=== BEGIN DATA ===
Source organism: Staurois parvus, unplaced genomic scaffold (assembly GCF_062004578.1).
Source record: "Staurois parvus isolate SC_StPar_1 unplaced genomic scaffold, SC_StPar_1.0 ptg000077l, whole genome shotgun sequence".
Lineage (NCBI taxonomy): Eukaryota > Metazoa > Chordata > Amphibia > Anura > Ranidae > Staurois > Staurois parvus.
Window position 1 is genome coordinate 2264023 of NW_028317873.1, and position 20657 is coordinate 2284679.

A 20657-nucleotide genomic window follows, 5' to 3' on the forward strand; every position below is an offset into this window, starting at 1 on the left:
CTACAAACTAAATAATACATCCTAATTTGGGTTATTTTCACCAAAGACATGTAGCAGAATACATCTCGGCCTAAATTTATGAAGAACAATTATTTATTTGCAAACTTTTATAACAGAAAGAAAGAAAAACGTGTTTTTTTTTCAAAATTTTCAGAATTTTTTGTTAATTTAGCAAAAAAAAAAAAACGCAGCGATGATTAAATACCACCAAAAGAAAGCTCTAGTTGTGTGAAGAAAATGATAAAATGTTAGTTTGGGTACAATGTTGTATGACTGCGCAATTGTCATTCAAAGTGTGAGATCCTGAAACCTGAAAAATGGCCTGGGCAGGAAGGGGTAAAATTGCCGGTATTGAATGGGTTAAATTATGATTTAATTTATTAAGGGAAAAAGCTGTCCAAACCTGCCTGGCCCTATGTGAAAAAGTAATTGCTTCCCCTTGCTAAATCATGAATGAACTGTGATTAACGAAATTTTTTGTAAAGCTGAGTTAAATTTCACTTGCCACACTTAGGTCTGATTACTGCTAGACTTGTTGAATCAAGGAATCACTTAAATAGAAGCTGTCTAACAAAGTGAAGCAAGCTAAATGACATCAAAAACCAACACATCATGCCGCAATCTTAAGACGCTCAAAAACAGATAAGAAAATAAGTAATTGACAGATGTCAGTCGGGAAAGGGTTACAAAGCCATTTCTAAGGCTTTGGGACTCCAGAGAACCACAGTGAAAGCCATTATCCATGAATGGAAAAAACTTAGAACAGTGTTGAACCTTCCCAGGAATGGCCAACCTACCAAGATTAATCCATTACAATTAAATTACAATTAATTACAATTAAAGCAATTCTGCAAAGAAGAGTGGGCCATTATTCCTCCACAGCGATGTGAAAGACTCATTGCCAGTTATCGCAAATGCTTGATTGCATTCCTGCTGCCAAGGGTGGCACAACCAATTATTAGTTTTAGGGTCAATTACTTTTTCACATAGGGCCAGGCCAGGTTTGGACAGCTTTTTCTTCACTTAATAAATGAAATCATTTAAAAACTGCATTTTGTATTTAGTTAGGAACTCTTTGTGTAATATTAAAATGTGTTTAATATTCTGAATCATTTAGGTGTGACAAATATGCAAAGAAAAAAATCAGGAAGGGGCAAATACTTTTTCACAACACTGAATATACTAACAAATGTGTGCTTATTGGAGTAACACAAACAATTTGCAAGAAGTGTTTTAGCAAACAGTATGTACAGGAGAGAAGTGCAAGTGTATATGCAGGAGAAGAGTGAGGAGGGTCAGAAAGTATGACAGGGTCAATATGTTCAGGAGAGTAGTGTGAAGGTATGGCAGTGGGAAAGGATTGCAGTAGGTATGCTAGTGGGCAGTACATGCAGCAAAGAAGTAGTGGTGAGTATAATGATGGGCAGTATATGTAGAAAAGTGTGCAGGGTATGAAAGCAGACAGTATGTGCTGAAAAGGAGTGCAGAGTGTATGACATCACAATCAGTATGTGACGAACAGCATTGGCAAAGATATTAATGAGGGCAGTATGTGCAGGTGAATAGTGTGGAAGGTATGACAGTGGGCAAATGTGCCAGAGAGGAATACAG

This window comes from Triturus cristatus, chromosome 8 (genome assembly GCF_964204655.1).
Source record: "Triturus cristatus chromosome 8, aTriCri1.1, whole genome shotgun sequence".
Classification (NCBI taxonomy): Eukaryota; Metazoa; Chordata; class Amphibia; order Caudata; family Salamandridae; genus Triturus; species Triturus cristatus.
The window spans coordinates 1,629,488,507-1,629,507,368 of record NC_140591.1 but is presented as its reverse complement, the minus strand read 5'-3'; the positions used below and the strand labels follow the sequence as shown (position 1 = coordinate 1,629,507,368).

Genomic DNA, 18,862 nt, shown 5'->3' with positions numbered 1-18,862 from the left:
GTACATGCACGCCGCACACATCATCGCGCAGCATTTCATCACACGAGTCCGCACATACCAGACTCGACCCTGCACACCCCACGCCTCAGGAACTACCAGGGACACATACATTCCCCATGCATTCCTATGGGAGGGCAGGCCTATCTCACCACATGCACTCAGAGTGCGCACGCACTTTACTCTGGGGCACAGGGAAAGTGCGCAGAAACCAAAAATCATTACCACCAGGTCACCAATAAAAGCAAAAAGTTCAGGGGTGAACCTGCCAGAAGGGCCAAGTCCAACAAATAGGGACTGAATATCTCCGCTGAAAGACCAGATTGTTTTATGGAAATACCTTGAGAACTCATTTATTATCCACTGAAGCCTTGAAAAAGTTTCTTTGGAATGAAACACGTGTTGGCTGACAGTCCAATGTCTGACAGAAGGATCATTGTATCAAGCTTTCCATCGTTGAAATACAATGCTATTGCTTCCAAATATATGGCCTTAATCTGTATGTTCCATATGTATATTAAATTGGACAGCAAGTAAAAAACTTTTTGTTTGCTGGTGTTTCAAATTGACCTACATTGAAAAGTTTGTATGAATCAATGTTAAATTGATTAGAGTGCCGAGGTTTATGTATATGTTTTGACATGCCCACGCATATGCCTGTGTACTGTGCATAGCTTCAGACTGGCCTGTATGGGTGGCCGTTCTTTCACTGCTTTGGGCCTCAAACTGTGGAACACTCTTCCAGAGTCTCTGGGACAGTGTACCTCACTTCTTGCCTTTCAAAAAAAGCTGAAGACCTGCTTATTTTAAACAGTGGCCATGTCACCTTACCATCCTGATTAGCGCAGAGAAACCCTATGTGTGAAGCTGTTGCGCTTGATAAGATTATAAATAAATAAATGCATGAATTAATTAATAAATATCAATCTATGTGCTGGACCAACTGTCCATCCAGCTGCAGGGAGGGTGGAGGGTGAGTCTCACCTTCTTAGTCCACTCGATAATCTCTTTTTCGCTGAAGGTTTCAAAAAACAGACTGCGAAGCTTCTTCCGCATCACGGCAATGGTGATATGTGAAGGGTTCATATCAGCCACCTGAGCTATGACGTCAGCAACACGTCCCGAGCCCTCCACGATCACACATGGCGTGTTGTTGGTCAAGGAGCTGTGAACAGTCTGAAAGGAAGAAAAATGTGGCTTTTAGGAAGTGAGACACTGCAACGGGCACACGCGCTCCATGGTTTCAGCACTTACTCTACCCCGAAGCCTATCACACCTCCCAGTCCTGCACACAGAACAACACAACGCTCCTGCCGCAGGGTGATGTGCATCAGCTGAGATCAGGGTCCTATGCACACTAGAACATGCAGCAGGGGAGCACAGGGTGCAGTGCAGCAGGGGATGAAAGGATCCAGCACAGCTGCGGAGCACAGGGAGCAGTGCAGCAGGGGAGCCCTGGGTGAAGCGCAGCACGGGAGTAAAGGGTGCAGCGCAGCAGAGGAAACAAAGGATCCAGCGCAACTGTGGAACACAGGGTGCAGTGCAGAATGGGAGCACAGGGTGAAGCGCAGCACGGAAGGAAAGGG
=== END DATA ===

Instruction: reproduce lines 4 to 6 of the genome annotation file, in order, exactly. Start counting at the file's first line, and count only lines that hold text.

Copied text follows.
Window position 1 is genome coordinate 2264023 of NW_028317873.1, and position 20657 is coordinate 2284679.

A 20657-nucleotide genomic window follows, 5' to 3' on the forward strand; every position below is an offset into this window, starting at 1 on the left:
CTACAAACTAAATAATACATCCTAATTTGGGTTATTTTCACCAAAGACATGTAGCAGAATACATCTCGGCCTAAATTTATGAAGAACAATTATTTATTTGCAAACTTTTATAACAGAAAGAAAGAAAAACGTGTTTTTTTTTCAAAATTTTCAGAATTTTTTGTTAATTTAGCAAAAAAAAAAAAACGCAGCGATGATTAAATACCACCAAAAGAAAGCTCTAGTTGTGTGAAGAAAATGATAAAATGTTAGTTTGGGTACAATGTTGTATGACTGCGCAATTGTCATTCAAAGTGTGAGATCCTGAAACCTGAAAAATGGCCTGGGCAGGAAGGGGTAAAATTGCCGGTATTGAATGGGTTAAATTATGATTTAATTTATTAAGGGAAAAAGCTGTCCAAACCTGCCTGGCCCTATGTGAAAAAGTAATTGCTTCCCCTTGCTAAATCATGAATGAACTGTGATTAACGAAATTTTTTGTAAAGCTGAGTTAAATTTCACTTGCCACACTTAGGTCTGATTACTGCTAGACTTGTTGAATCAAGGAATCACTTAAATAGAAGCTGTCTAACAAAGTGAAGCAAGCTAAATGACATCAAAAACCAACACATCATGCCGCAATCTTAAGACGCTCAAAAACAGATAAGAAAATAAGTAATTGACAGATGTCAGTCGGGAAAGGGTTACAAAGCCATTTCTAAGGCTTTGGGACTCCAGAGAACCACAGTGAAAGCCATTATCCATGAATGGAAAAAACTTAGAACAGTGTTGAACCTTCCCAGGAATGGCCAACCTACCAAGATTAATCCATTACAATTAAATTACAATTAATTACAATTAAAGCAATTCTGCAAAGAAGAGTGGGCCATTATTCCTCCACAGCGATGTGAAAGACTCATTGCCAGTTATCGCAAATGCTTGATTGCATTCCTGCTGCCAAGGGTGGCACAACCAATTATTAGTTTTAGGGTCAATTACTTTTTCACATAGGGCCAGGCCAGGTTTGGACAGCTTTTTCTTCACTTAATAAATGAAATCATTTAAAAACTGCATTTTGTATTTAGTTAGGAACTCTTTGTGTAATATTAAAATGTGTTTAATATTCTGAATCATTTAGGTGTGACAAATATGCAAAGAAAAAAATCAGGAAGGGGCAAATACTTTTTCACAACACTGAATATACTAACAAATGTGTGCTTATTGGAGTAACACAAACAATTTGCAAGAAGTGTTTTAGCAAACAGTATGTACAGGAGAGAAGTGCAAGTGTATATGCAGGAGAAGAGTGAGGAGGGTCAGAAAGTATGACAGGGTCAATATGTTCAGGAGAGTAGTGTGAAGGTATGGCAGTGGGAAAGGATTGCAGTAGGTATGCTAGTGGGCAGTACATGCAGCAAAGAAGTAGTGGTGAGTATAATGATGGGCAGTATATGTAGAAAAGTGTGCAGGGTATGAAAGCAGACAGTATGTGCTGAAAAGGAGTGCAGAGTGTATGACATCACAATCAGTATGTGACGAACAGCATTGGCAAAGATATTAATGAGGGCAGTATGTGCAGGTGAATAGTGTGGAAGGTATGACAGTGGGCAAATGTGCCAGAGAGGAATACAG